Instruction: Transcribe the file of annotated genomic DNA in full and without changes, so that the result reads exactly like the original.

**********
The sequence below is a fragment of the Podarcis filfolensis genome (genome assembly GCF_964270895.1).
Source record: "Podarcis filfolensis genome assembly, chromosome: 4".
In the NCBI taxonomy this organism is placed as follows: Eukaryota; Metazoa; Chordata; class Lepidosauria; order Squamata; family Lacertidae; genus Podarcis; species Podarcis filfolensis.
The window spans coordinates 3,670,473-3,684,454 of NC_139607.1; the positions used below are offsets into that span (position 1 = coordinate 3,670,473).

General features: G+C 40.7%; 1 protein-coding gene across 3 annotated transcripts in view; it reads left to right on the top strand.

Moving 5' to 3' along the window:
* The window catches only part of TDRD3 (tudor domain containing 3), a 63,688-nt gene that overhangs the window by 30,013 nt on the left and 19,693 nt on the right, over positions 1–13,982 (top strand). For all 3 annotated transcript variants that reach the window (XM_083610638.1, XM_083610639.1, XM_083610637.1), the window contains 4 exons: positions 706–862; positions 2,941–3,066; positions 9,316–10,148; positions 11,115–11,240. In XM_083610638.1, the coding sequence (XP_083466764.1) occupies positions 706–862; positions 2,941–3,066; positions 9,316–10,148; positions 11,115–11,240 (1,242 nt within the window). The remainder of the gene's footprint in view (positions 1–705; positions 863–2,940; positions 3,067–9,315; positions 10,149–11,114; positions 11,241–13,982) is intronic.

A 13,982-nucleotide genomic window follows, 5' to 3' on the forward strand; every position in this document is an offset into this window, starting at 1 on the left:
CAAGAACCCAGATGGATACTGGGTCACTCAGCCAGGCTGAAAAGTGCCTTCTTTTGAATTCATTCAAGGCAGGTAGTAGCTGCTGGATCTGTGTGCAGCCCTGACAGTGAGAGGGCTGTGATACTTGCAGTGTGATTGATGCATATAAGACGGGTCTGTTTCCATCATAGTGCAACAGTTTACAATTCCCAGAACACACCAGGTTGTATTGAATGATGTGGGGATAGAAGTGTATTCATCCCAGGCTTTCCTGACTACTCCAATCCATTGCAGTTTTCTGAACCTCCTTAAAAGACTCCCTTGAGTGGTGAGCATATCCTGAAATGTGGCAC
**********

The sequence below is a fragment of the Podarcis filfolensis genome (genome assembly GCF_964270895.1).
Source record: "Podarcis filfolensis genome assembly, chromosome: 4".
In the NCBI taxonomy this organism is placed as follows: Eukaryota; Metazoa; Chordata; class Lepidosauria; order Squamata; family Lacertidae; genus Podarcis; species Podarcis filfolensis.
The window spans coordinates 3,670,473-3,684,454 of NC_139607.1; the positions used below are offsets into that span (position 1 = coordinate 3,670,473).

General features: G+C 40.7%; 1 protein-coding gene across 3 annotated transcripts in view; it reads left to right on the top strand.

Moving 5' to 3' along the window:
* The window catches only part of TDRD3 (tudor domain containing 3), a 63,688-nt gene that overhangs the window by 30,013 nt on the left and 19,693 nt on the right, over positions 1–13,982 (top strand). For all 3 annotated transcript variants that reach the window (XM_083610638.1, XM_083610639.1, XM_083610637.1), the window contains 4 exons: positions 706–862; positions 2,941–3,066; positions 9,316–10,148; positions 11,115–11,240. In XM_083610638.1, the coding sequence (XP_083466764.1) occupies positions 706–862; positions 2,941–3,066; positions 9,316–10,148; positions 11,115–11,240 (1,242 nt within the window). The remainder of the gene's footprint in view (positions 1–705; positions 863–2,940; positions 3,067–9,315; positions 10,149–11,114; positions 11,241–13,982) is intronic.

A 13,982-nucleotide genomic window follows, 5' to 3' on the forward strand; every position in this document is an offset into this window, starting at 1 on the left:
CAAGAACCCAGATGGATACTGGGTCACTCAGCCAGGCTGAAAAGTGCCTTCTTTTGAATTCATTCAAGGCAGGTAGTAGCTGCTGGATCTGTGTGCAGCCCTGACAGTGAGAGGGCTGTGATACTTGCAGTGTGATTGATGCATATAAGACGGGTCTGTTTCCATCATAGTGCAACAGTTTACAATTCCCAGAACACACCAGGTTGTATTGAATGATGTGGGGATAGAAGTGTATTCATCCCAGGCTTTCCTGACTACTCCAATCCATTGCAGTTTTCTGAACCTCCTTAAAAGACTCCCTTGAGTGGTGAGCATATCCTGAAATGTGGCAC